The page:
A political activist and social commentator, Ambassador Pascal Oluchukwu, has criticised Governor Dave Umahi of Ebnyi state for issuing an order banning all public officers and employees of the state from expressing opinion on government.
Oluchukwu, who is also the spokesman for the Organisation of Ebonyi State Indigenes in the Diaspora (OESID) said the order not only demonstrates Umahi’s lack of clear grasp of the letter and spirit of the Nigerian constitution, which swore to uphold and defend “but also brings to the fore his thoughtless sycophancy and ignominious search for the attention and gratuitous commendation”.
The spokesman for the governor on new media, Mr Francis Nwaze, had issued a statement warning all Ebonyi state government employees to refrain from making any uncomplimentary remarks against government, threatening outright dismissal of whoever floats the order.
But responding through a statement made available to newsmen in Abuja, Monday, the political activist said it is the right of every citizen of Nigeria to hold and express his opinion, which he said, the Nigerian constitution of 1999 as amended has provided in chapter 4, part 1 section 33 (1) thus: “Every person shall be entitled to freedom of expression, including freedom to hold opinions and to receive and impart ideas and information without interference.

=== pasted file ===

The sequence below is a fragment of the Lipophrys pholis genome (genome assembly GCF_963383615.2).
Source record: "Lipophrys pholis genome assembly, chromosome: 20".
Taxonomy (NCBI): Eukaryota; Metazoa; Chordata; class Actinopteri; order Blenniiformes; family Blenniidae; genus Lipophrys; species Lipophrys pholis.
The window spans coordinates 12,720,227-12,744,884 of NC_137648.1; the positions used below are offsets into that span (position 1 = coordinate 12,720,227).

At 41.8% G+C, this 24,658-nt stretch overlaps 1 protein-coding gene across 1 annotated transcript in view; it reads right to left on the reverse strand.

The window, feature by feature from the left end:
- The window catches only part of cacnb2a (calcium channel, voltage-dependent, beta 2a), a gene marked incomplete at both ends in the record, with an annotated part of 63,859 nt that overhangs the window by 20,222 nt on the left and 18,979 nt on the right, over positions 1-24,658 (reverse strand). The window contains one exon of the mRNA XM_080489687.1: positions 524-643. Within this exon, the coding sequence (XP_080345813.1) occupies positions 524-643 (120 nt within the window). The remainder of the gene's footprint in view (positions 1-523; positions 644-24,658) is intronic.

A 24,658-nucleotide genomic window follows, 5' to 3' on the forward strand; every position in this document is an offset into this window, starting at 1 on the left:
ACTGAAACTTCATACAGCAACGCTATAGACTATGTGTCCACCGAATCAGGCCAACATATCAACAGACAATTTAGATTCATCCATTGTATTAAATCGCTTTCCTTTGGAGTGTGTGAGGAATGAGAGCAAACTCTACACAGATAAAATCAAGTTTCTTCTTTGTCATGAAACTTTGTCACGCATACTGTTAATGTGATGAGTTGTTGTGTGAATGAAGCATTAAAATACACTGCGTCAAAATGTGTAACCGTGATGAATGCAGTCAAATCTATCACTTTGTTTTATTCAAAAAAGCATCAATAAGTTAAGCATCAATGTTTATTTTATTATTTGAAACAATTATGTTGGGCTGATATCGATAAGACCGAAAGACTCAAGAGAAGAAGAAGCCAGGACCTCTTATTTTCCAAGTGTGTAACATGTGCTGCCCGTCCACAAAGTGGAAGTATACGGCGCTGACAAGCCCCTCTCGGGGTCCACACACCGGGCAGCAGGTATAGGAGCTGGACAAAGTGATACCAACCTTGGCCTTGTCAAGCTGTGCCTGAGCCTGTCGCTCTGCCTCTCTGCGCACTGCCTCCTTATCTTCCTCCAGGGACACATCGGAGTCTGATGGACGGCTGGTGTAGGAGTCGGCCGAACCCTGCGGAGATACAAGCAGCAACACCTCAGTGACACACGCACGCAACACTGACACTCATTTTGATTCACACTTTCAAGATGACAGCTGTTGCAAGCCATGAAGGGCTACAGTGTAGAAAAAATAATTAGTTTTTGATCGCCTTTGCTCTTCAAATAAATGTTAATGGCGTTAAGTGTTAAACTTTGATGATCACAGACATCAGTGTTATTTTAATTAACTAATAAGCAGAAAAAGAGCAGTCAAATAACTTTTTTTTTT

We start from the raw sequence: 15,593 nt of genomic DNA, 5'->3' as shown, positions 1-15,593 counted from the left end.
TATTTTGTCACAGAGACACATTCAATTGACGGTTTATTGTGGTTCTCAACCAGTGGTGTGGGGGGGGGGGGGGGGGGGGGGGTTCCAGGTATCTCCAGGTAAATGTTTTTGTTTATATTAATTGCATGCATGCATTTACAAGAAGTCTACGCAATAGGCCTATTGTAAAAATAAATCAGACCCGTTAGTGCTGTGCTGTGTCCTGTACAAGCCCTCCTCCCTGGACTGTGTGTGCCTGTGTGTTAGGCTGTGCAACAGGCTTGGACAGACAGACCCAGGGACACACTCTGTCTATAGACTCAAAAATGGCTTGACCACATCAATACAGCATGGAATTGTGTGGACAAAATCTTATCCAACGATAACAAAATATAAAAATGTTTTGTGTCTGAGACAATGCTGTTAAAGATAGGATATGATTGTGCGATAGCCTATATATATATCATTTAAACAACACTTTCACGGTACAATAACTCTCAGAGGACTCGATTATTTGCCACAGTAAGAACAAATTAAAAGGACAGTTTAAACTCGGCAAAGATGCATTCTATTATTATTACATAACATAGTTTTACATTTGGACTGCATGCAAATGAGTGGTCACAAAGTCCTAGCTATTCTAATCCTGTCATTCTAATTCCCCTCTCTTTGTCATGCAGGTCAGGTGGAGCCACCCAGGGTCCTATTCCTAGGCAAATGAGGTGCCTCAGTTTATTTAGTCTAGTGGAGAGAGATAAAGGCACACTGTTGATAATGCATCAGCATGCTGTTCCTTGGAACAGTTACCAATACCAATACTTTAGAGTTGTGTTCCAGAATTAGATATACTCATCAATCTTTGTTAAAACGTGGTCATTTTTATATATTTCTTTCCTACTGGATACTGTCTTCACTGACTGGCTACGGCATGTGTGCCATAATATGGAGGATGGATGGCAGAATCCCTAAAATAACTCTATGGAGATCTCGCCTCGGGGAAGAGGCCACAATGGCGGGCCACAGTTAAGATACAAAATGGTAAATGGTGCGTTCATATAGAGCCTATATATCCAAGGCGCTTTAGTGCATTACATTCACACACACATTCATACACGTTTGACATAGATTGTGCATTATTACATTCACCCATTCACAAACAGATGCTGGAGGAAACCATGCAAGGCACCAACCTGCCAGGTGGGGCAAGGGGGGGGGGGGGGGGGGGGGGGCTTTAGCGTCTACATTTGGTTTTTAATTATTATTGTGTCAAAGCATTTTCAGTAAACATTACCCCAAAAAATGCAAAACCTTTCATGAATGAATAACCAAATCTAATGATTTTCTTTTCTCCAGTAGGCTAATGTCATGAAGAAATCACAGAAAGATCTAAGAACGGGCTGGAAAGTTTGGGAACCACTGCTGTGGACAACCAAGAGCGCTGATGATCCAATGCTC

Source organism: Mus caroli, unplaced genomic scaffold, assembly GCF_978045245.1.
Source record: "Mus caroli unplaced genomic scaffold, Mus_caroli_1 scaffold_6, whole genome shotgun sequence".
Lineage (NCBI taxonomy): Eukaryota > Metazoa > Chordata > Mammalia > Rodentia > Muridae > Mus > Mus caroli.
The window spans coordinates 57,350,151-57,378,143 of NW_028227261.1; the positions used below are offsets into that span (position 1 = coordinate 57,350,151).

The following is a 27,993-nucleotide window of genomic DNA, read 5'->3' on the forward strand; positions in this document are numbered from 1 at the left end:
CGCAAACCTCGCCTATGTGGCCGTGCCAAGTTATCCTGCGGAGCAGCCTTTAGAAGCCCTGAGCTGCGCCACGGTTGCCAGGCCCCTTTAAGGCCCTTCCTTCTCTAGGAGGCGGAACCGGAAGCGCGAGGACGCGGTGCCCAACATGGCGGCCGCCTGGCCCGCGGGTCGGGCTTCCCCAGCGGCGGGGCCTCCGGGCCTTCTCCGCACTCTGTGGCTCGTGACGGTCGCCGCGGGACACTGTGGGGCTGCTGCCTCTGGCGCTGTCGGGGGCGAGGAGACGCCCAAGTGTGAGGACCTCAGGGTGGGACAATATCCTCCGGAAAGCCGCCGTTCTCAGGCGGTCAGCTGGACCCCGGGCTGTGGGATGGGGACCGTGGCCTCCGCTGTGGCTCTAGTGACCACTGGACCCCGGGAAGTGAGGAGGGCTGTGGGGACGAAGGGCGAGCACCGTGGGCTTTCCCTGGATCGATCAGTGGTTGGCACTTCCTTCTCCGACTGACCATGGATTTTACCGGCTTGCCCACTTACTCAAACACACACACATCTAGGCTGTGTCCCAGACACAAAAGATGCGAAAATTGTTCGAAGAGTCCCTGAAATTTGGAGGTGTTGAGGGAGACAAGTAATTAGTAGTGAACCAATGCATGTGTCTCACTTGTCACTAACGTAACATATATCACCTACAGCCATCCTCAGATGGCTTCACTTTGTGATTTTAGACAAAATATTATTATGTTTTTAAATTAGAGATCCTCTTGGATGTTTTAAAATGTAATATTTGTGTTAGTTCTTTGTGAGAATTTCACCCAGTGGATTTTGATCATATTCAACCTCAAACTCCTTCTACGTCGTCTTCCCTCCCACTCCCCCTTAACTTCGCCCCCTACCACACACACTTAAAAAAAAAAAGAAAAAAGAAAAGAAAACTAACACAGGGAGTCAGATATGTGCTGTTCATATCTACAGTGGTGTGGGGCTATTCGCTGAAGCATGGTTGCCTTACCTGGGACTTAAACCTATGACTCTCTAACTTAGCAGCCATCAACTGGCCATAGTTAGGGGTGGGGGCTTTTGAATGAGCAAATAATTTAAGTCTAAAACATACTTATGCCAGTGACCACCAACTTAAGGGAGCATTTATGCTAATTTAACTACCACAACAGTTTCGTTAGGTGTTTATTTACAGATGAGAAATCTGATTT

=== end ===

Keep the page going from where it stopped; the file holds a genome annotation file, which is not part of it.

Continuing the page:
“Within the context of this constitutional provision, Governor Umahi has got no power to deny the people of Ebonyi state from expressing their opinions on anything and anyone.
“There are libel legislations and security and confidentiality disclosures that are guided by the laws of the land and when anyone infringes on these provisions, the law would be the one to take its course and remedy the situation. But once there are justifiable grounds to hold and express an opinion on anyone, no government or governor should have the powers to truncate the guarantees enshrined in our constitution.”
He called on the governor to always respect the laws and regulations enshrined in the constitution.No tags for this post.